Simplifying Recursive Functions in JavaScript

Tom Raley | August 2, 2019

Don't Be Scared By Recursive Functions

I repeat. Don't be scared by recursive functions. When I first started programming, things like "recursion" and "closures" sounded so computer sciencey that I immediately shut them out and told myself that as a self-taught dev, I'd likely never understand them, so I should learn how to live without them.

The more I used JavaScript, though, the more I became comfortable with the basics and more advanced concepts started to make sense to me. For instance, a closure is really just when an outer function calls an inner function using one of the outer function's variables. Not too hard to understand at a base level.

I had a similar experience with recursive functions, or recursion, and wanted to do a quick code snippet to illustrate that this fancy word isn't so scary after all.

Breaking Down Recursive Functions

At a base level, a recursive function is a function that calls itself. That's it. How this plays out in the real world is actually pretty cool!

Say you want to find the factorial of a certain number, n. If n is 4, the factorial would be the product of 4 * 3 * 2 * 1.

With a standard for loop, this can be done relatively easily:

function factorial(n) {
  let total = 1;
  for(let i = n; i > 0; i--){
    total *= i
  }
  return total;
}

This is a fairly clean way of doing this. However, with recursion, we can make this function even simpler:

function factorial(n){
   if(n <= 1){
       return 1
   }
   return n * factorial(n - 1);
}

How to Write A Recursive Function

There are two main elements to a recursive function:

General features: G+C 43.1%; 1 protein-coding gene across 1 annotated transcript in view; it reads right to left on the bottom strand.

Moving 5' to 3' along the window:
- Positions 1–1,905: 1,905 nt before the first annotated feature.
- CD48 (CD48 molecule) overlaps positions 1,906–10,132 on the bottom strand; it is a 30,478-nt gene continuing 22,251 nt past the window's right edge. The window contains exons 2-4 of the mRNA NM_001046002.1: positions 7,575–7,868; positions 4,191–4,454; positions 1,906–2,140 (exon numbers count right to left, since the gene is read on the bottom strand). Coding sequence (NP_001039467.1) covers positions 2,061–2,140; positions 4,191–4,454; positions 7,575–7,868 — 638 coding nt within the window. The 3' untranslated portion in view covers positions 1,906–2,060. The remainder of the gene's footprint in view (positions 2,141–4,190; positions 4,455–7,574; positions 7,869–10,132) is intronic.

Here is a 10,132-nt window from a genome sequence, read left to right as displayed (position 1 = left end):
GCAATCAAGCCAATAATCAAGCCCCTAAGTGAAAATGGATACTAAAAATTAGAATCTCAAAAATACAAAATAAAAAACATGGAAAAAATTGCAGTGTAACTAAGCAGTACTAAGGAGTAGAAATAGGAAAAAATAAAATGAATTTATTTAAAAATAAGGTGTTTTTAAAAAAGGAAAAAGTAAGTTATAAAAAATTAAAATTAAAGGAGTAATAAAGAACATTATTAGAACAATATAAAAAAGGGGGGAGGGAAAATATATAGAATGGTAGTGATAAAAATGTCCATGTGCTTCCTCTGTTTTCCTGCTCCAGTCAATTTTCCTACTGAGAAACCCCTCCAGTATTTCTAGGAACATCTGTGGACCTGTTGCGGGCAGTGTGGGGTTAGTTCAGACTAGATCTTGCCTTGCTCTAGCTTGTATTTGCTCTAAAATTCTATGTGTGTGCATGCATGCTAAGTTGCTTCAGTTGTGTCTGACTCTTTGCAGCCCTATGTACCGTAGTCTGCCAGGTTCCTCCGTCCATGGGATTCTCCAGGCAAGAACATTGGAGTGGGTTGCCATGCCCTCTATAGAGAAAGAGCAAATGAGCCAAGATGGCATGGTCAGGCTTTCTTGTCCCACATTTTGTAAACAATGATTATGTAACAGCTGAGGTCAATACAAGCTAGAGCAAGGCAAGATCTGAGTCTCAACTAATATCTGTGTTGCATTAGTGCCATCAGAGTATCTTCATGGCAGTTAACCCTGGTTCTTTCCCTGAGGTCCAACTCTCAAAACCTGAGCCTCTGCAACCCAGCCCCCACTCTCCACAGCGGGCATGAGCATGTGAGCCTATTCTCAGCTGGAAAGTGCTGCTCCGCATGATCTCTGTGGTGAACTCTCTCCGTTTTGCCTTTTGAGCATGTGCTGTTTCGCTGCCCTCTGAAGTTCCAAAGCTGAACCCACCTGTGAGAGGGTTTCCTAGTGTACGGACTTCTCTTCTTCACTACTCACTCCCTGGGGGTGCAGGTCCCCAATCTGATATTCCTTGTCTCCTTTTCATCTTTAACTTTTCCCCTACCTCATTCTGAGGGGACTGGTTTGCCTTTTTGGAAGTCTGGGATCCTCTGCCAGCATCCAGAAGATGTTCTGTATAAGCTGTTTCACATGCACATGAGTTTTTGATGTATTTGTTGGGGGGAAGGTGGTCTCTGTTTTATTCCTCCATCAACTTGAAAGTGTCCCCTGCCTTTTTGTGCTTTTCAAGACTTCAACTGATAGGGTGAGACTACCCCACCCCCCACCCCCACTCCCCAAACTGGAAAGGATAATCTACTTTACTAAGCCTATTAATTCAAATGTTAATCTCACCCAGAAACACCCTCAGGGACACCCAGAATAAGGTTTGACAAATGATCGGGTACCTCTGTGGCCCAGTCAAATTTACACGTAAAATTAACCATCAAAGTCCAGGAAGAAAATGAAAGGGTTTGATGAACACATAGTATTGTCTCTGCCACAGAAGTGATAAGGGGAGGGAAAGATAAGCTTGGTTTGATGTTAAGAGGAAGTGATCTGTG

1. Base case
  2. Changed input

In the above example, our base case is if(n <= 1) return 1. This ensures that as we decrease the value of n, eventually the recursion will stop running. Otherwise, the function will continue to run forever and you may get an error similar to "Maximum call stack size reached". This will break things. So make sure you have a base case that is reachable so your code eventually ends.

The second piece of a recursive function is the additional function call. The function essentially calls itself again, but with a modified argument, in our case n. We subtract 1 from n each time the function runs and then call the function again. Because of JavaScript's call stack, this additional function call gets placed at the top of the stack and nothing else will run until it is completed. By adding additional function calls on top of each one, we can create a sequence of function calls.

In the example above, n starts at 4 and is passed to the function which returns n * factorial(n - 1). When factorial() is called again with this changed input, the original factorial() call is paused while it waits for this new call to finish. Because we are decrementing n each time the function runs and calling the function again with the decremented input, we essentially have 4 function calls happening all within the same function:

factorial(4); // returns 4 * 6  since factorial(3) returns 6
factorial(3); // returns 3 * 2 since factorial(2) returns 2
factorial(2); // returns 2 * 1 since factorial(1) returns 1
factorial(1); // base case, function will return 1

So, our final solution is 24, since factorial(4) essentially runs 4 * 6.

Recursion Demystified

Recursion often seems scary at first, but understanding how simple(r) examples work, and breaking each function down piece by piece to see what it's really doing can help demystify them a little bit. This is not to say that recursive functions are easy to learn--they most certainly are not. But breaking off small pieces and getting an understanding of them can help you build the foundation to explore and understand much more complicated examples.